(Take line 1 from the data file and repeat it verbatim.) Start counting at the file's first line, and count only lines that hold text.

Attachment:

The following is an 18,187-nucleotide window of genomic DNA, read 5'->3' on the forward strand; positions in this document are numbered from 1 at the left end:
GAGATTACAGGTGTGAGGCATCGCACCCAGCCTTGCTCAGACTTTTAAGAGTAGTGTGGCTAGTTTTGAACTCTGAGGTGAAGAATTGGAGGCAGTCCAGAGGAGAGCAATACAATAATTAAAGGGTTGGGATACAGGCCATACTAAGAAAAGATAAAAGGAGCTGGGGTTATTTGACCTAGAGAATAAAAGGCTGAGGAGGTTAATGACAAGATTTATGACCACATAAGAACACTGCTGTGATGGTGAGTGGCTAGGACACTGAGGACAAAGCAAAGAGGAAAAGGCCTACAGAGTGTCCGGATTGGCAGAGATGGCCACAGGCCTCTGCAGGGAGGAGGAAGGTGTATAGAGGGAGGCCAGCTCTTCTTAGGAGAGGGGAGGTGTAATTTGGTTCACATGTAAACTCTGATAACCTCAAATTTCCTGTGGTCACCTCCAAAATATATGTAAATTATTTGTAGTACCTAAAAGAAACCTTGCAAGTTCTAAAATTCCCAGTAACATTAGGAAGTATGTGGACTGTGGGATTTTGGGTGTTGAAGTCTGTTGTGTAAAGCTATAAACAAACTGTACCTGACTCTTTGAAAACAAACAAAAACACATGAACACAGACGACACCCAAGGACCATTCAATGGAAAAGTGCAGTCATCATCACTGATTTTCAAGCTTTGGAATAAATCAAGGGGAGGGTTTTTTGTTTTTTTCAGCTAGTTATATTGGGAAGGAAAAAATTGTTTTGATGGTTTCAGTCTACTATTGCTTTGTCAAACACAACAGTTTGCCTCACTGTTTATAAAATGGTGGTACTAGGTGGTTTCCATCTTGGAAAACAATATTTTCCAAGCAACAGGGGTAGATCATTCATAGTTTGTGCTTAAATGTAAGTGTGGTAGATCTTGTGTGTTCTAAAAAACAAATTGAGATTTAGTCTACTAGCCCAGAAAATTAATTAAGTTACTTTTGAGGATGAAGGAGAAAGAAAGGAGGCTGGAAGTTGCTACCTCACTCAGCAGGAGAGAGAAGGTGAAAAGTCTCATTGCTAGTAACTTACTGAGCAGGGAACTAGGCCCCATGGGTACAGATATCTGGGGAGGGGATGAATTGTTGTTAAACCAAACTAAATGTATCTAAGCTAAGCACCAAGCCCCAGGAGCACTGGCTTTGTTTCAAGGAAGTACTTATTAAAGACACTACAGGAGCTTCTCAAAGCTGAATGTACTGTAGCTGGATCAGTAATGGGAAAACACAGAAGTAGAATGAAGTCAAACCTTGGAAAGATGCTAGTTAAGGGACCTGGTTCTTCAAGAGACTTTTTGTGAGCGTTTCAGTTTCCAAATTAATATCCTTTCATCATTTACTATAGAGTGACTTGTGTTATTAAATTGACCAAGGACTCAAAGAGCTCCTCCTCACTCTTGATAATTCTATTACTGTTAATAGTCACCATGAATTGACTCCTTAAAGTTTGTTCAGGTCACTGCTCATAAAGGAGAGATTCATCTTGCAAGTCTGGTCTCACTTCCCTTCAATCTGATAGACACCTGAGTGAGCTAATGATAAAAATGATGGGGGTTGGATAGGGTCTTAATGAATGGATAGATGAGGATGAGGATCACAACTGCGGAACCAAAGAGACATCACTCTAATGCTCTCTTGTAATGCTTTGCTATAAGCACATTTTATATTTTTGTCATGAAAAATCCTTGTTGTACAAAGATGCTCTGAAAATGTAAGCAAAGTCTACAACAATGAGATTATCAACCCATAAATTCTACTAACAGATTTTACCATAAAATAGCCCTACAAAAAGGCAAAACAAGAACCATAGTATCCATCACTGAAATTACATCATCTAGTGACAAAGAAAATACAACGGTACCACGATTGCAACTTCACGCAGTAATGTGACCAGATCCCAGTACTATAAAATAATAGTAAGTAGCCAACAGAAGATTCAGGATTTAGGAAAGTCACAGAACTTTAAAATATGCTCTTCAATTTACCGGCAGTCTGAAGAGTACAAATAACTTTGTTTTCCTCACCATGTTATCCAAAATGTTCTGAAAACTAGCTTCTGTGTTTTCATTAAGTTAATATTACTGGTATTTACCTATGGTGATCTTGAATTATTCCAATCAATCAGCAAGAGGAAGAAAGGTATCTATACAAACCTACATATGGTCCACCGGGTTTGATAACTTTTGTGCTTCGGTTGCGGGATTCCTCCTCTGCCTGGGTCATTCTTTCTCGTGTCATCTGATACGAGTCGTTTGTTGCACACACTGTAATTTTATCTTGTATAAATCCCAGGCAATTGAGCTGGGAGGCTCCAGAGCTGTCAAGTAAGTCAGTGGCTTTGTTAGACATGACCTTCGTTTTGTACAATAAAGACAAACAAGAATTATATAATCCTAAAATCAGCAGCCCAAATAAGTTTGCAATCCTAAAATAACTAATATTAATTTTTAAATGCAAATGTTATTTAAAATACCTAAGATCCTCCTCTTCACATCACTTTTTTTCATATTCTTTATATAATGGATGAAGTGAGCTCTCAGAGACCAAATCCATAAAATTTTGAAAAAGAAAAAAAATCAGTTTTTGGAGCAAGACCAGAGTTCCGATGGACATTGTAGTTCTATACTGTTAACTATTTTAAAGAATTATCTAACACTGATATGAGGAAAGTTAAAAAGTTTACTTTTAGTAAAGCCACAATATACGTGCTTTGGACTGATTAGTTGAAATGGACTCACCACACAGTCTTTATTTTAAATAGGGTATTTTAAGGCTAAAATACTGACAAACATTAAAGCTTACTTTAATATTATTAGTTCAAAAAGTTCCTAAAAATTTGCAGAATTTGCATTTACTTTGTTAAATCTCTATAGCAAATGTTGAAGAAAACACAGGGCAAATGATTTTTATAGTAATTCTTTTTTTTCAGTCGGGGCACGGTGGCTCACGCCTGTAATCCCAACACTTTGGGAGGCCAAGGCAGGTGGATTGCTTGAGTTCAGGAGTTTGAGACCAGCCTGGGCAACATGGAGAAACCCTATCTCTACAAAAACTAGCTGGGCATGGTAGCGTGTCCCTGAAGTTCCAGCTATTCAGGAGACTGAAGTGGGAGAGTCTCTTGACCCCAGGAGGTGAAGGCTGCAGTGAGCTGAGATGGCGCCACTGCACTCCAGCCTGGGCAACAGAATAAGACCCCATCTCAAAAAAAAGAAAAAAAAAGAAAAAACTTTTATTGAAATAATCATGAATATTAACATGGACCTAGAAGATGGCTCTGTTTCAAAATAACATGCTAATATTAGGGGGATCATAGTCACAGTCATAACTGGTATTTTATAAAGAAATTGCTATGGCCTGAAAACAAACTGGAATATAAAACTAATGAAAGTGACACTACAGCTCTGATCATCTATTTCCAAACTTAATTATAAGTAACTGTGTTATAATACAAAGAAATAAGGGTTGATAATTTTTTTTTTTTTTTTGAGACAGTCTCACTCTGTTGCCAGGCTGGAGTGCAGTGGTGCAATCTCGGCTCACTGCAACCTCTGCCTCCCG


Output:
The following is an 18,187-nucleotide window of genomic DNA, read 5'->3' on the forward strand; positions in this document are numbered from 1 at the left end: